Zoo Atlanta’s Giant Panda twins, Ya Lun and Xi Lun, have reached yet another adorable milestone: exploring the great outdoors for the first time. On March 27, lucky visitors got a peek at the duo as they got a taste of their first Georgia spring in an outdoor habitat at Zoo Atlanta’s Arthur M. Blank Family Foundation Giant Panda Conservation Center.
Ya Lun was quick to explore her new surroundings, while her sister Xi Lun was more reticent. According to the Zoo, Ya Lun is typically the more daring of the duo, and Xi Lun tends to be more cautious.
It is not unusual for the cubs, who will be 7 months old on April 3, to be making their first trip into an outdoor space at this age. Giant Pandas are born exceptionally tiny, hairless, blind and entirely dependent. A mother will instinctively keep her offspring in a secluded and protected den area, away from predators and the elements. Lun Lun followed this instinct with Ya Lun and Xi Lun, remaining with the cubs in behind-the-scenes dens until late December, when she began exploring the option of taking the cubs into their dayroom habitat.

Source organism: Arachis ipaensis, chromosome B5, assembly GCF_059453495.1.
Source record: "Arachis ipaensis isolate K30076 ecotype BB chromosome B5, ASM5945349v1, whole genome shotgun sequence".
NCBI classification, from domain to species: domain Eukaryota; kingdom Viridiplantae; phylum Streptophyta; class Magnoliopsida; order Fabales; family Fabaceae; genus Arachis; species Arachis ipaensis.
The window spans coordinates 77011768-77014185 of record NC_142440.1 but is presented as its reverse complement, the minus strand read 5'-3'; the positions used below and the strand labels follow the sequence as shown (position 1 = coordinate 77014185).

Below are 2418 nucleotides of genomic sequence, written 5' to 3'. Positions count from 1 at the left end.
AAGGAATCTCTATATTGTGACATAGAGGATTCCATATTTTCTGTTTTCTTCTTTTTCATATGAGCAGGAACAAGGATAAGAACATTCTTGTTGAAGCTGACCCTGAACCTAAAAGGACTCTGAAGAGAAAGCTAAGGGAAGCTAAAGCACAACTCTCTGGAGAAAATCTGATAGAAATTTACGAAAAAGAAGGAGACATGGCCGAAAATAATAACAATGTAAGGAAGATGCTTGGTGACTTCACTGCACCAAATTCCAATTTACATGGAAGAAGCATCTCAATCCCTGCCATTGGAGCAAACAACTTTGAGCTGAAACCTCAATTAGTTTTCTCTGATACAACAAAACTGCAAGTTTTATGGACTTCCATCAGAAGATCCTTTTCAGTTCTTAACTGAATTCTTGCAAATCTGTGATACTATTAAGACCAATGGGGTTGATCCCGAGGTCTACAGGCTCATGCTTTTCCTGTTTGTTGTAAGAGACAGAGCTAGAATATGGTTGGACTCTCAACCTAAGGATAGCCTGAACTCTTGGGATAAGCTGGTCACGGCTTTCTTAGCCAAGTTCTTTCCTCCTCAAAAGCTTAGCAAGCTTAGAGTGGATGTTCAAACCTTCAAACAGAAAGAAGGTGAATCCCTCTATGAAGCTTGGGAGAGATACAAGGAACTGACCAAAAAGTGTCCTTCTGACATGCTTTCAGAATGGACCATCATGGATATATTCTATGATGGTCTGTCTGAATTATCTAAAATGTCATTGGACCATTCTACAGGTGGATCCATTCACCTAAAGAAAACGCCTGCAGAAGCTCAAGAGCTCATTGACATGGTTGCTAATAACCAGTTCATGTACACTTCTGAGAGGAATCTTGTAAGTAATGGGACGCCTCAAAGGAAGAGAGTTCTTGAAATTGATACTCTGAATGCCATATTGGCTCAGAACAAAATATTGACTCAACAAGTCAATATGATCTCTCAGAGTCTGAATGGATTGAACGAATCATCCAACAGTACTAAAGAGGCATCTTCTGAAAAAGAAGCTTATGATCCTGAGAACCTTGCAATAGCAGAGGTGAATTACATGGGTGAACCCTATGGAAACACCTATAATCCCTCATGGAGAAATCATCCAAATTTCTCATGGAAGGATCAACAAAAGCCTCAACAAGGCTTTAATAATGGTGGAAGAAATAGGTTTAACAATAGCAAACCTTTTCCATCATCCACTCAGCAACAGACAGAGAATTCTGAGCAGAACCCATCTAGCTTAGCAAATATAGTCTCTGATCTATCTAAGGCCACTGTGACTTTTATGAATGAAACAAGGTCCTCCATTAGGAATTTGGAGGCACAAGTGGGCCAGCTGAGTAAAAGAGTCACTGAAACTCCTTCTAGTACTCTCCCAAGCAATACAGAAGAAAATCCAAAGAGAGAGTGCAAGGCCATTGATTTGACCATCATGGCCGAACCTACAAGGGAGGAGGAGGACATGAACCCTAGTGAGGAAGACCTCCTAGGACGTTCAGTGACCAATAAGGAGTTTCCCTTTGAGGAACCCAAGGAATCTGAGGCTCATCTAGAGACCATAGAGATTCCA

Since Ya Lun, Xi Lun and Lun Lun are still becoming comfortable in the outdoor habitat, the Zoo’s Animal Care Team began allowing the three to explore the space for brief times before Zoo opening hours on March 24, but March 27 was the first occasion when Zoo guests got a sneak-peek of the cubs outside. Ya Lun and Xi Lun will continue to check out the space on a gradual basis at limited times during the day, so there is not yet a guarantee of seeing the cubs in the outdoor habitat. However, the cubs have been visible in their dayroom space, full-time, since mid-March.
Born September 3, 2016, Ya Lun and Xi Lun are the sixth and seventh offspring of Lun Lun and Yang Yang. Their older brothers and sisters, Mei Lan, Xi Lan, Po, Mei Lun and Mei Huan, now reside at the Chengdu Research Base of Giant Panda Breeding in China.
Giant Pandas represent Zoo Atlanta’s most significant investment in wildlife conservation. Fewer than 1,900 Giant Pandas are estimated to remain in the wild in China’s Sichuan, Shaanxi and Gansu provinces. Of these, more than 1,200 live inside nature reserves, eight of which are supported by Zoo Atlanta.
In September 2016, the International Union for the Conservation of Nature (IUCN) downgraded the Giant Panda’s status from “Endangered” to “Vulnerable.” The species remains heavily reliant on conservation programs, and Giant Pandas face ongoing threats from habitat fragmentation and habitat loss as a result of deforestation and other human activities.